This is my first trip to the theatre since everything shut down in March and what a pleasant experience it was. My first time visiting the Eagle in Vauxhall and I was greeted with politeness and exceptional hospitality by the staff. They are doing everything they can to create a space that is safe but still enjoyable and comfortable for all. The show itself is socially distanced both in the audience and onstage, with a few subtle jokes in the piece addressing it! But to tell you the truth, you wouldn’t even notice. Which is a huge credit to the creators.
The setting is the beer garden of the pub and whilst this may seem a little weird, its dressed like the best outdoor fringe venue you’ll ever experience. As far as I’m aware, an outdoor venue like this has never been done and this is a prime example of how to do to it well and I hope this opens doors for the future as to what we could possibly see in times to come on the fringe scene.
Fanny and Stella tells the story of Ernest Boulton and Frederick William Park, they were two young men who, in 1871, were put on trial in London for dressing as women. A new piece by Glenn Chandler and Charles Miller, brought to the stage by Peter Bull for LAMBCO productions and directed by Steven Dexter, this classic Victorian-Vaudeville style musical is truly wonderful and Dexter has done a brilliant job at transforming this pub beer garden into a pretty fringe theatre. With musical staging by Nick Winston, his work is almost like the sprinkles on top of the cake. It adds flair and campness that this piece thrives on.
Whilst it may not be the most memorable of pieces, its a delightful show and I can see it certainly has a future. The music itself is well written but it does lack those memorable songs that you hum when leaving the theatre. The placement of the songs within the piece is great and the correlation between the book, music and direction really compliment each other.
This piece is a glorious, uplifting new musical with heart. At its core, we are taught through the piece not only about the history of Drag and the acceptance of homosexuality in our countries past but also the homophobia within the LGBTQ community that still exists today. The acceptance of others and how we treat each other is a prime theme here and in our current times is certainly a message that can be brought into our modern world.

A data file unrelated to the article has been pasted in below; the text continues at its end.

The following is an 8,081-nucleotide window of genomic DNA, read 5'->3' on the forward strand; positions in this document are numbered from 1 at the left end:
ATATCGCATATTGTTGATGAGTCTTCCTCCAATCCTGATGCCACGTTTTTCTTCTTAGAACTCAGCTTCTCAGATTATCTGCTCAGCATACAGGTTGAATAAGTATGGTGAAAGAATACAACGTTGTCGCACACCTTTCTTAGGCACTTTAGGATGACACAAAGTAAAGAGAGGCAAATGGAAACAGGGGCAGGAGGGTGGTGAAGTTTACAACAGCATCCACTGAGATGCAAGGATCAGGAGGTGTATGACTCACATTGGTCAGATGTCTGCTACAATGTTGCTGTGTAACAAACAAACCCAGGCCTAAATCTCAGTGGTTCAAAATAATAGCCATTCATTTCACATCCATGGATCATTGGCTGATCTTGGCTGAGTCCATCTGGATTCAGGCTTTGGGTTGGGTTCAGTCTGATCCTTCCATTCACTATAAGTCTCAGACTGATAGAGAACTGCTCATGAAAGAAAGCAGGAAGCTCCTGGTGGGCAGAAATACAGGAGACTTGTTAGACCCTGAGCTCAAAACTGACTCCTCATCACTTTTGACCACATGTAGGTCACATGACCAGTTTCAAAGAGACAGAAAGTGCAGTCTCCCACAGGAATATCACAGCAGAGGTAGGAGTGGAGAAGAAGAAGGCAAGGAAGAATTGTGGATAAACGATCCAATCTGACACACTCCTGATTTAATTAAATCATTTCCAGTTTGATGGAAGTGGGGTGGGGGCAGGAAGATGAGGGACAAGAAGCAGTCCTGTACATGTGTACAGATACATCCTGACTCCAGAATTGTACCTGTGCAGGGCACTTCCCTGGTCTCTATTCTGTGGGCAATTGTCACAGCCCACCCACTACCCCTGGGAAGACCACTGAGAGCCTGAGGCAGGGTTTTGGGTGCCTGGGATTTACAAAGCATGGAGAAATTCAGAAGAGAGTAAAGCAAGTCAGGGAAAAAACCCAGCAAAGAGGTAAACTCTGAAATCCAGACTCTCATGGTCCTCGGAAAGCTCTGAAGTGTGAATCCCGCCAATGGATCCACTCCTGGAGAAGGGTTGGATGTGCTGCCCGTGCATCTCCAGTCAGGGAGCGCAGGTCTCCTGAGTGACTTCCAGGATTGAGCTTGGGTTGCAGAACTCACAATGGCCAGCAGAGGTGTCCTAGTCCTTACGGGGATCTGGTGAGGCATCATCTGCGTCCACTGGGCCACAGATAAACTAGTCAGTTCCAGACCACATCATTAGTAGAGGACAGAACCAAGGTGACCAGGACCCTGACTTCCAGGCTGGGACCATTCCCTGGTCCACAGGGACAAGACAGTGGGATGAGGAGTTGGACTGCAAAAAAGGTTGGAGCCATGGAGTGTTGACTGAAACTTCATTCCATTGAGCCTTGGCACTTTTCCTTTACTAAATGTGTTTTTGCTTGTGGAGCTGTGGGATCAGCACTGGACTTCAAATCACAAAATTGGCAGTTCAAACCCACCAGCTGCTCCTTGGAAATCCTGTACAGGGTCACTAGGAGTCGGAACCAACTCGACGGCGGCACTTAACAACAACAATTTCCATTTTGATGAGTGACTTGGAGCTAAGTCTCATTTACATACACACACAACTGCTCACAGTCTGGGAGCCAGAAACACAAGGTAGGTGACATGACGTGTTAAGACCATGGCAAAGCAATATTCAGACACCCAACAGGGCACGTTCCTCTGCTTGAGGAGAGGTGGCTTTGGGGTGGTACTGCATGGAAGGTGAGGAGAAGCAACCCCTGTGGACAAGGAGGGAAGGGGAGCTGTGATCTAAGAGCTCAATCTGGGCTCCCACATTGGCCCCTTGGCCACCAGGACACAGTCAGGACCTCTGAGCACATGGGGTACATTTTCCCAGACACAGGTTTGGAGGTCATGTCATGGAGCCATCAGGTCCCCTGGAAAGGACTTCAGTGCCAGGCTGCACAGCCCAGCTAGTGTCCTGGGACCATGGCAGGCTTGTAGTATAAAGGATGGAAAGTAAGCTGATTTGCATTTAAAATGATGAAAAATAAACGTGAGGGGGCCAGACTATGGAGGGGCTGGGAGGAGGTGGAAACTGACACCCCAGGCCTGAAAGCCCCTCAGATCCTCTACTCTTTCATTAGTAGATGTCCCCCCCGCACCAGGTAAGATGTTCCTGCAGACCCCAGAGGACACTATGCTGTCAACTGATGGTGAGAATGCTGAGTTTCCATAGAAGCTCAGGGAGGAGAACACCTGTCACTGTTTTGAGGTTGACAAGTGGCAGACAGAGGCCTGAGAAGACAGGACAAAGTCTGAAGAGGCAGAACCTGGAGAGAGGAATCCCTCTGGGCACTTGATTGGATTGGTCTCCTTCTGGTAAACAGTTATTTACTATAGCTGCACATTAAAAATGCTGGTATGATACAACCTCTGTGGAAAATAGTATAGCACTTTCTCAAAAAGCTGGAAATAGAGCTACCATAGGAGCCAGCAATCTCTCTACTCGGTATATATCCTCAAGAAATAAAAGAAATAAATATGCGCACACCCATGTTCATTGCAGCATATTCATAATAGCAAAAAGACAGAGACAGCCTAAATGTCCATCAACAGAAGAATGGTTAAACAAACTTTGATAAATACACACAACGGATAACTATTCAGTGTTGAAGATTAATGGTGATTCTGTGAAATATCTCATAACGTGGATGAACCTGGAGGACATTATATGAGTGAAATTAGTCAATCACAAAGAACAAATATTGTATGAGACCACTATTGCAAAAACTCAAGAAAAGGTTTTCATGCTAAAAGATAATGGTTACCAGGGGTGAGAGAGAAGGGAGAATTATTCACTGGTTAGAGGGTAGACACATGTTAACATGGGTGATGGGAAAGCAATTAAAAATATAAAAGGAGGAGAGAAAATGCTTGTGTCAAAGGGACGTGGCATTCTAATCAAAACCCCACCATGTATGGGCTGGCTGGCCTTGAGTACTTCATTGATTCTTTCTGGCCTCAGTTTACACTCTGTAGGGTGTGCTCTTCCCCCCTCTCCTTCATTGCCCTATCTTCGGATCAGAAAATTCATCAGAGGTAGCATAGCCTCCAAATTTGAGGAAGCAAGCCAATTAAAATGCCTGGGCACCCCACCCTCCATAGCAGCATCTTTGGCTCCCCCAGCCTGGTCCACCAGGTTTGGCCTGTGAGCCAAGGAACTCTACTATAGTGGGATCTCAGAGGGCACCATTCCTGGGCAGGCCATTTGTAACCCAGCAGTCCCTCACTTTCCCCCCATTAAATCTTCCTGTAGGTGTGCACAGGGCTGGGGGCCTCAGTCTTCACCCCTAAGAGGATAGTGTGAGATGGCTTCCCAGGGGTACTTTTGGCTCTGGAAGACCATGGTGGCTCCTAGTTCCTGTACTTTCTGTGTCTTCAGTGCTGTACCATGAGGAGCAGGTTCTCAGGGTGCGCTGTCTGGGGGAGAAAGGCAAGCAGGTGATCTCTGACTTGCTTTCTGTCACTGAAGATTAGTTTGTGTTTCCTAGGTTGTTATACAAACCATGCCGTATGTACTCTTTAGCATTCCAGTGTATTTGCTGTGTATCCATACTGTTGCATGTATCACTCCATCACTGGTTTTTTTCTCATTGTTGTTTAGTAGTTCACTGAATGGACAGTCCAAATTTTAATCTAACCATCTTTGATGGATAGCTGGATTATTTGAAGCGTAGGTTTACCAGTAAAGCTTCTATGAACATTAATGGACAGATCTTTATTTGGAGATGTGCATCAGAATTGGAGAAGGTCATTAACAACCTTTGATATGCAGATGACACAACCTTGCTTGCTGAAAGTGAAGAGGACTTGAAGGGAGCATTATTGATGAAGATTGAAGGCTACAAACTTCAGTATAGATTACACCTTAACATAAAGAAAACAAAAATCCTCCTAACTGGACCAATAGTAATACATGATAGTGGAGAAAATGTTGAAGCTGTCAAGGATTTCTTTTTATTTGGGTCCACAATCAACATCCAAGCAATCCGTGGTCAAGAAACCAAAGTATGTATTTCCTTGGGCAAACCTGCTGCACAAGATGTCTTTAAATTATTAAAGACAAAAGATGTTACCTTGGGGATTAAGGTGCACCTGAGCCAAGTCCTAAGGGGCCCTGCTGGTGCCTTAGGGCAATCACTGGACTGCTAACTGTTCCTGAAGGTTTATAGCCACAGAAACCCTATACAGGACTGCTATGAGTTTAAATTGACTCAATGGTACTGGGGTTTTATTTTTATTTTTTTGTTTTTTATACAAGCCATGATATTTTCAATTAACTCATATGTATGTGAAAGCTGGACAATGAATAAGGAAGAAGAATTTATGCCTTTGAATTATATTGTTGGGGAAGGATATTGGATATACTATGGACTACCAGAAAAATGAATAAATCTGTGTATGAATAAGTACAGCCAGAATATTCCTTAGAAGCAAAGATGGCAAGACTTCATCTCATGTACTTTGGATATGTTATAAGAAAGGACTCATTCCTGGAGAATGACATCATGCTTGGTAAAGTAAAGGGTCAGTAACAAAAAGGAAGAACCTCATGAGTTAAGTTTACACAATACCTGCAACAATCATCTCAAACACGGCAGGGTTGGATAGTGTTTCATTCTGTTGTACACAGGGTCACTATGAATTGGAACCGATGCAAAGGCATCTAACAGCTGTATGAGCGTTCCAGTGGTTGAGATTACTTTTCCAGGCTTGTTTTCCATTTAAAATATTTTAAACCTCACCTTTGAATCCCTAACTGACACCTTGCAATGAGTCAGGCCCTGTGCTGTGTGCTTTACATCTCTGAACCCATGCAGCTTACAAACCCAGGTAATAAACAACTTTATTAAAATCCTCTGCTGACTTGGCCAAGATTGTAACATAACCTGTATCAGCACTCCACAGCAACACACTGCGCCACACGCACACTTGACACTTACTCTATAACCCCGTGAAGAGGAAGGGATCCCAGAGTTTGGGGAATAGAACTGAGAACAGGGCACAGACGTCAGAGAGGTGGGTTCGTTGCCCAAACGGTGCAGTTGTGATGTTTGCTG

The cast are a wonderful ensemble and together really do pull off this challenging piece. From flipping characters to quick costume changes, it’s seamless and creates a relaxing atmosphere for the audience, even in this uncomfortable weather!
Lead by Kane Verrall and Jed Berry as Fanny and Stella, they are showcased so well in this show. Both have such popping and bright personalities in the parts and also provide some beautiful, effortless vocals. I wish we were shown more of the relationship between the two characters, showing a more vulnerable side to them both in each other’s companies would have balanced the relationship so well, we see their banter but are lacking in their softer sides with one another.
Berry and Verrall are joined by Kurt Kansley (Lord Arthur Clinton), Alex Lodge (Louis Charles Hurt), Mark Pearce (Mr Grimes) and Joaquin Pedro Valdes (John Safford Fiske). All round up this ensemble in such a wonderful way, they complement each other greatly and you know you’re in good hands as an audience.
The show as a whole is really delightful, although it may not be groundbreaking as a piece it will certainly go down in the history books as starting a new movement in how we started to integrate theatre back into our lives.
For the ticket price, you really can’t beat it. Make sure you head down to the Garden Theatre at The Eagle in Vauxhall, the more support we show these people and applaud what they’re doing means we’ll hopefully be moving in the right direction. Even if the government are not attempting to support us.
Review by Mark Swale
Price of Ticket: £16.00 booking fee